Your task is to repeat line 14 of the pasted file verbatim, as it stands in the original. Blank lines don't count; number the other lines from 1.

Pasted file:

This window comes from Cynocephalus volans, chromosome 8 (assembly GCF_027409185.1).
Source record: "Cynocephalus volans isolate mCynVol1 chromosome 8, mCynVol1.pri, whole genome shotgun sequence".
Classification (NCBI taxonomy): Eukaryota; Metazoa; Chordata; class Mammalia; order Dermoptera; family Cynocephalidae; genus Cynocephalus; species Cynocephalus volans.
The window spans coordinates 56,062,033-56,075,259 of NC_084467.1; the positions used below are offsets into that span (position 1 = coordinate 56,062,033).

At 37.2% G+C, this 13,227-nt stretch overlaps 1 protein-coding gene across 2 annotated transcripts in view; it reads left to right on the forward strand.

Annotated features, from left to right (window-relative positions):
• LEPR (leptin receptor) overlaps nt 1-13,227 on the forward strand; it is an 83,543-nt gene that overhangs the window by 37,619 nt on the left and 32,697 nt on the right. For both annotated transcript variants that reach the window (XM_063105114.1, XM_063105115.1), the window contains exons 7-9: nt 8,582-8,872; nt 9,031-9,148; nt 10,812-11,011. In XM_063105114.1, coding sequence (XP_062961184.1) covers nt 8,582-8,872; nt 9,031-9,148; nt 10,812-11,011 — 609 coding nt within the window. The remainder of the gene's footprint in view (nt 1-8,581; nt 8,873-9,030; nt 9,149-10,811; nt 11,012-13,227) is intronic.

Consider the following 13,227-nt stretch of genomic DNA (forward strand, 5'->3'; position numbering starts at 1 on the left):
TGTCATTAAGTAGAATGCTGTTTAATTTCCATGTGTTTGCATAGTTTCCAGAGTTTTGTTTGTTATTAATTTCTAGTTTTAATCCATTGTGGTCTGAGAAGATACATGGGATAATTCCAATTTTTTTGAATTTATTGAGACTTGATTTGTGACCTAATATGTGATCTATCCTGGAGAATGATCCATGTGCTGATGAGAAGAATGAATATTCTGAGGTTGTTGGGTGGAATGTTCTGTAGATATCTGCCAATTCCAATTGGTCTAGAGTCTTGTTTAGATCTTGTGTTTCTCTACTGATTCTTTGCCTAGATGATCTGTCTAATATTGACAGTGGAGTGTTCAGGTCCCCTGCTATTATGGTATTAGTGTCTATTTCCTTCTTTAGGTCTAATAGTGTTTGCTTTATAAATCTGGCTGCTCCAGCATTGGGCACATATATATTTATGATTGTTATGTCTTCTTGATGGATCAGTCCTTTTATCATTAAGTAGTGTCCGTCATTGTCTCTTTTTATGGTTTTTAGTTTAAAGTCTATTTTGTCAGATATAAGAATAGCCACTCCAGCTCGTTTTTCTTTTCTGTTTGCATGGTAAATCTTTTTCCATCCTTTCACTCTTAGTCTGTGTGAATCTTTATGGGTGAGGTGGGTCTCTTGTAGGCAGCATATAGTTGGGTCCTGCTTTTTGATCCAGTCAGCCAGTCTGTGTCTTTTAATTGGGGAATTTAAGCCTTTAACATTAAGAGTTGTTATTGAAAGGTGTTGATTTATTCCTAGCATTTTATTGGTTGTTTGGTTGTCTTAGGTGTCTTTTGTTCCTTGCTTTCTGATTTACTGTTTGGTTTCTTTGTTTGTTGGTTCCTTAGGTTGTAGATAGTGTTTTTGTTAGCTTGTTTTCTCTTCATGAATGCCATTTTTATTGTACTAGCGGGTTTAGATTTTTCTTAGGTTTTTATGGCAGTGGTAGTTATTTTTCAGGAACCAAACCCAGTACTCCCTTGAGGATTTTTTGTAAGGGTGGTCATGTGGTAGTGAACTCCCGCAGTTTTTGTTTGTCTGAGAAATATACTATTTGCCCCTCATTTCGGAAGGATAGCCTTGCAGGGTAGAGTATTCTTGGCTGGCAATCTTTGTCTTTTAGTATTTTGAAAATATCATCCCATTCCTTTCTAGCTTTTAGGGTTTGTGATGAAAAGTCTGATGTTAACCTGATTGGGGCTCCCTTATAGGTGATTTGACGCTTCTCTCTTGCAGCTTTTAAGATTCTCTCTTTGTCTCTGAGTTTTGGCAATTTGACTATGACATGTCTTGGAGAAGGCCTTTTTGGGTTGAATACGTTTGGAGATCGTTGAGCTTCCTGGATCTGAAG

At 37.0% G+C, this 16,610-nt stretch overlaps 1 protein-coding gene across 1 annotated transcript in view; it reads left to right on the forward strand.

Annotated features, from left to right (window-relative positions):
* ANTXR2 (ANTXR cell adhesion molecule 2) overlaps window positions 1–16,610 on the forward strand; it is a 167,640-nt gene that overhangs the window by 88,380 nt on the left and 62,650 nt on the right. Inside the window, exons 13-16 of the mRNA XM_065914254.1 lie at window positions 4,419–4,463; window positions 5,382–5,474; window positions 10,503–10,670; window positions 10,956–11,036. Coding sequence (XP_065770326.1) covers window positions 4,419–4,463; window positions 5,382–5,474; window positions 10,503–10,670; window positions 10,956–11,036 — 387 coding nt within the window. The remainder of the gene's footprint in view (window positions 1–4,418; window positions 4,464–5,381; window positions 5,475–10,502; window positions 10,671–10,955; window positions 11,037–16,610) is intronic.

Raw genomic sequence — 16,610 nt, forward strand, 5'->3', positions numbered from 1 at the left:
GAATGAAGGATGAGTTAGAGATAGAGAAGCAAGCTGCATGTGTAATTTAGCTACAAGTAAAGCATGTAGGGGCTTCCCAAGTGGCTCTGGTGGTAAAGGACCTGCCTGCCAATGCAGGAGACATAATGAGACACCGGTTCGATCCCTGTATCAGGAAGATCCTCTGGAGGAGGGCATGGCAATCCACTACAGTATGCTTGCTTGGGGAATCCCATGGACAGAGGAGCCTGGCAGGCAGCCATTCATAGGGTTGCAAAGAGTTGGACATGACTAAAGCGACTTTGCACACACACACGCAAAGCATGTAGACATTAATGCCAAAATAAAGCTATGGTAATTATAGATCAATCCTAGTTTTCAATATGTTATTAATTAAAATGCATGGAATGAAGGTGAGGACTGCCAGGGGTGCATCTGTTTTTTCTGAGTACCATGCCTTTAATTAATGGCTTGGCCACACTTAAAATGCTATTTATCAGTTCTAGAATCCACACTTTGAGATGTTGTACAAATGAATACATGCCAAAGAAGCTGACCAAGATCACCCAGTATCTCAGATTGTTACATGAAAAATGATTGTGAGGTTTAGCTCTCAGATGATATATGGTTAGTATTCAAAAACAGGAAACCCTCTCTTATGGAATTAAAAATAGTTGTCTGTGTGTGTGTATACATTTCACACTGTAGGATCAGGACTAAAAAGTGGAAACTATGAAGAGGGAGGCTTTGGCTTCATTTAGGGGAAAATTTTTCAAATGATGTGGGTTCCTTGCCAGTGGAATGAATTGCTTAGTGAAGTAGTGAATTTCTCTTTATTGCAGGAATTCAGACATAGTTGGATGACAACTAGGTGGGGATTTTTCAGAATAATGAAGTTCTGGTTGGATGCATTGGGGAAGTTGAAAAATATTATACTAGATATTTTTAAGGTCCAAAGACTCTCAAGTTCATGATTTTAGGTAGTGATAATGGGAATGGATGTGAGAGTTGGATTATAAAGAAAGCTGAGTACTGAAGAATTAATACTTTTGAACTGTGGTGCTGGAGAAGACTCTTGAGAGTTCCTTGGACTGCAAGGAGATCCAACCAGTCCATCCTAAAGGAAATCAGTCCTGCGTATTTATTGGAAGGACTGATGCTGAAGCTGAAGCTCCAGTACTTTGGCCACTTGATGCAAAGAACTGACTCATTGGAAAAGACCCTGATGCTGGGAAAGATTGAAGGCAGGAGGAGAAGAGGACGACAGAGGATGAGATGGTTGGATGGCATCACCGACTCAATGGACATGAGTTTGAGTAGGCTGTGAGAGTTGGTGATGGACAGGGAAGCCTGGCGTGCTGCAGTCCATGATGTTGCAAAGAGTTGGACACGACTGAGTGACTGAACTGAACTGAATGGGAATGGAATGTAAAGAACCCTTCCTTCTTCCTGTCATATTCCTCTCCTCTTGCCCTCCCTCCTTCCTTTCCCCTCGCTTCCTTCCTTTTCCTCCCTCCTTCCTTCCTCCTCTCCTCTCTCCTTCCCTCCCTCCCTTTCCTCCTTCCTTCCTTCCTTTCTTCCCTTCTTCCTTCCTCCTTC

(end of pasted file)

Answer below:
GAATGAAGGATGAGTTAGAGATAGAGAAGCAAGCTGCATGTGTAATTTAGCTACAAGTAAAGCATGTAGGGGCTTCCCAAGTGGCTCTGGTGGTAAAGGACCTGCCTGCCAATGCAGGAGACATAATGAGACACCGGTTCGATCCCTGTATCAGGAAGATCCTCTGGAGGAGGGCATGGCAATCCACTACAGTATGCTTGCTTGGGGAATCCCATGGACAGAGGAGCCTGGCAGGCAGCCATTCATAGGGTTGCAAAGAGTTGGACATGACTAAAGCGACTTTGCACACACACACGCAAAGCATGTAGACATTAATGCCAAAATAAAGCTATGGTAATTATAGATCAATCCTAGTTTTCAATATGTTATTAATTAAAATGCATGGAATGAAGGTGAGGACTGCCAGGGGTGCATCTGTTTTTTCTGAGTACCATGCCTTTAATTAATGGCTTGGCCACACTTAAAATGCTATTTATCAGTTCTAGAATCCACACTTTGAGATGTTGTACAAATGAATACATGCCAAAGAAGCTGACCAAGATCACCCAGTATCTCAGATTGTTACATGAAAAATGATTGTGAGGTTTAGCTCTCAGATGATATATGGTTAGTATTCAAAAACAGGAAACCCTCTCTTATGGAATTAAAAATAGTTGTCTGTGTGTGTGTATACATTTCACACTGTAGGATCAGGACTAAAAAGTGGAAACTATGAAGAGGGAGGCTTTGGCTTCATTTAGGGGAAAATTTTTCAAATGATGTGGGTTCCTTGCCAGTGGAATGAATTGCTTAGTGAAGTAGTGAATTTCTCTTTATTGCAGGAATTCAGACATAGTTGGATGACAACTAGGTGGGGATTTTTCAGAATAATGAAGTTCTGGTTGGATGCATTGGGGAAGTTGAAAAATATTATACTAGATATTTTTAAGGTCCAAAGACTCTCAAGTTCATGATTTTAGGTAGTGATAATGGGAATGGATGTGAGAGTTGGATTATAAAGAAAGCTGAGTACTGAAGAATTAATACTTTTGAACTGTGGTGCTGGAGAAGACTCTTGAGAGTTCCTTGGACTGCAAGGAGATCCAACCAGTCCATCCTAAAGGAAATCAGTCCTGCGTATTTATTGGAAGGACTGATGCTGAAGCTGAAGCTCCAGTACTTTGGCCACTTGATGCAAAGAACTGACTCATTGGAAAAGACCCTGATGCTGGGAAAGATTGAAGGCAGGAGGAGAAGAGGACGACAGAGGATGAGATGGTTGGATGGCATCACCGACTCAATGGACATGAGTTTGAGTAGGCTGTGAGAGTTGGTGATGGACAGGGAAGCCTGGCGTGCTGCAGTCCATGATGTTGCAAAGAGTTGGACACGACTGAGTGACTGAACTGAACTGAATGGGAATGGAATGTAAAGAACCCTTCCTTCTTCCTGTCATATTCCTCTCCTCTTGCCCTCCCTCCTTCCTTTCCCCTCGCTTCCTTCCTTTTCCTCCCTCCTTCCTTCCTCCTCTCCTCTCTCCTTCCCTCCCTCCCTTTCCTCCTTCCTTCCTTCCTTTCTTCCCTTCTTCCTTCCTCCTTC